how to prune pothos houseplants

How To Prune Pothos Houseplants – A Practical Guide

People tend to choose Pothos houseplants because they’re supposed to be easy to grow and maintain. While these plants generally live up to their reputation, there are some things you should know to get the most out of them. That’s why I put together this guide on how to prune Pothos houseplants.

How to prune Pothos houseplants: Start by locating damaged, discolored, dead, and dying leaves. Using sterile pruners, cut them off the stem just below a healthy leaf node. Then, take care of any overgrown sections, shaping the plant to your liking.

There’s a lot to love about Pothos plants and they can stay with you for a long time if you learn how to take proper care of them. Pruning a Pothos houseplant is essential not only for how the plant looks but also to keep it healthy and thriving.

Everything You Need To Know About Pruning Pothos Houseplants 

As popular as it is as a houseplant, Pothos is considered an invasive plant species and has earned the rather unflattering nickname of Devil’s Ivy. This luscious, trailing plant looks amazing in a hanging basket or a pot set on the table or floor but as it grows, it easily loops around almost anything in its path.

While this growth definitely adds to its charm, it’s often seen as both a blessing and a curse. If left unattended, a Pothos houseplant grows large, lush, and spreads quickly, giving your home or office a jungle-like atmosphere. This is why it’s so important to learn how to prune Pothos houseplants.

Pruning Pothos is a fairly simple process, but there are certain steps you should take to make sure it’s done correctly. With a little knowledge, you will develop your skills and boost your confidence so you feel more comfortable pruning Pothos and your other houseplants too.

When To Prune Pothos Houseplants

One of the first things to consider is when and when not to prune your Pothos plant. Thankfully, Pothos is considerably more hardy than many other houseplants, but it’s still better to prune it when it is actively growing. Pruning at the wrong time can lead to bare stems and vines or a stressed plant.

It’s best only to prune your Pothos during its growing period which is typically from spring into early fall. This allows the Pothos to recover quickly from the stress of being pruned and quickly establish new growth.

Why Should Prune Pothos Houseplants?

With the right growing conditions, Pothos plants grow quickly, and can become quite large over time. Maintaining the plant’s size so that it is suitable for the location it is growing in your home is the main reason for pruning, rather than for the health of the plant.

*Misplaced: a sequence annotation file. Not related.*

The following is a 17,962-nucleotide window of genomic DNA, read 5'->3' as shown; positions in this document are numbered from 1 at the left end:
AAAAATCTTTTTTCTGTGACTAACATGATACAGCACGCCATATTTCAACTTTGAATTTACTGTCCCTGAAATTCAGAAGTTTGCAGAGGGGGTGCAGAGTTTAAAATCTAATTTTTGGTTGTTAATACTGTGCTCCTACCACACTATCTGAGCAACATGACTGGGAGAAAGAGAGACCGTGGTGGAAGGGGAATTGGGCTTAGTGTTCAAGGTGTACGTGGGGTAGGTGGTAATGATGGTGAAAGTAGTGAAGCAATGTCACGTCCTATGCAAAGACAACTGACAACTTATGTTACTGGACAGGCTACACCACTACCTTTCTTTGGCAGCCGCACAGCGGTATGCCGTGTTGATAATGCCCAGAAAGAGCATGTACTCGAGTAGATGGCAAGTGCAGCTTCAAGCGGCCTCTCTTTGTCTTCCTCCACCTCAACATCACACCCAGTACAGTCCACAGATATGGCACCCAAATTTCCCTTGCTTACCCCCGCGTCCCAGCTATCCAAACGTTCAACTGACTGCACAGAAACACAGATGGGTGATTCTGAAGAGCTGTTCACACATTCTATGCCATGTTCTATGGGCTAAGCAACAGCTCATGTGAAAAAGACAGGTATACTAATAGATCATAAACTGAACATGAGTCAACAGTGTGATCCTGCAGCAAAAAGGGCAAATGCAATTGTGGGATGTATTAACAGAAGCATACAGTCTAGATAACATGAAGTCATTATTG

Pruning also helps stimulate new growth and can help to thicken foliage it you wish for a more compact growth for your plant. Some people prefer to grow Pothos within pots, so compact growth will be more desirable. Others prefer a trailing, vining growth habit, so pruning non-dominant stems can help to focus growth on longer stems and extend the length of the overall plant.

What Equipment Do You Need?

Equipment is pretty straightforward. All you need is a pair of sharp scissors and a few sheets of paper towels or newspapers to put under the plant as to not make a mess of the area where you’re pruning your plant.

You should ensure that your pruning shears are clean and sterile. Pruning is a common way disease is spread from one houseplant to the next, so take a few minutes to clean your pruners with rubbing alcohol or clean them with hot, soapy water.

prune pothos houseplants

How To Prune Pothos Houseplants

Now, down to the nitty-gritty. The pruning process begins with a careful examination of the plant. Locate any and all the damaged, discolored, dead, and dying leaves and stems you can find. These should be the first to go before you prune any healthy leaves or stems.

To encourage new growth and maintain your plant’s health, it’s best to find a spot where the stem is vigorous. Cut the stem just below a healthy leaf node. To clarify, you should leave the node on the plant. For those unsure of what a leaf node looks like, it’s simply a small protrusion on the stem where new growth forms.

Take at least an inch of healthy stem off along with the unhealthy stem and foliage. This will reduce the risk of the cut end from developing the same issue.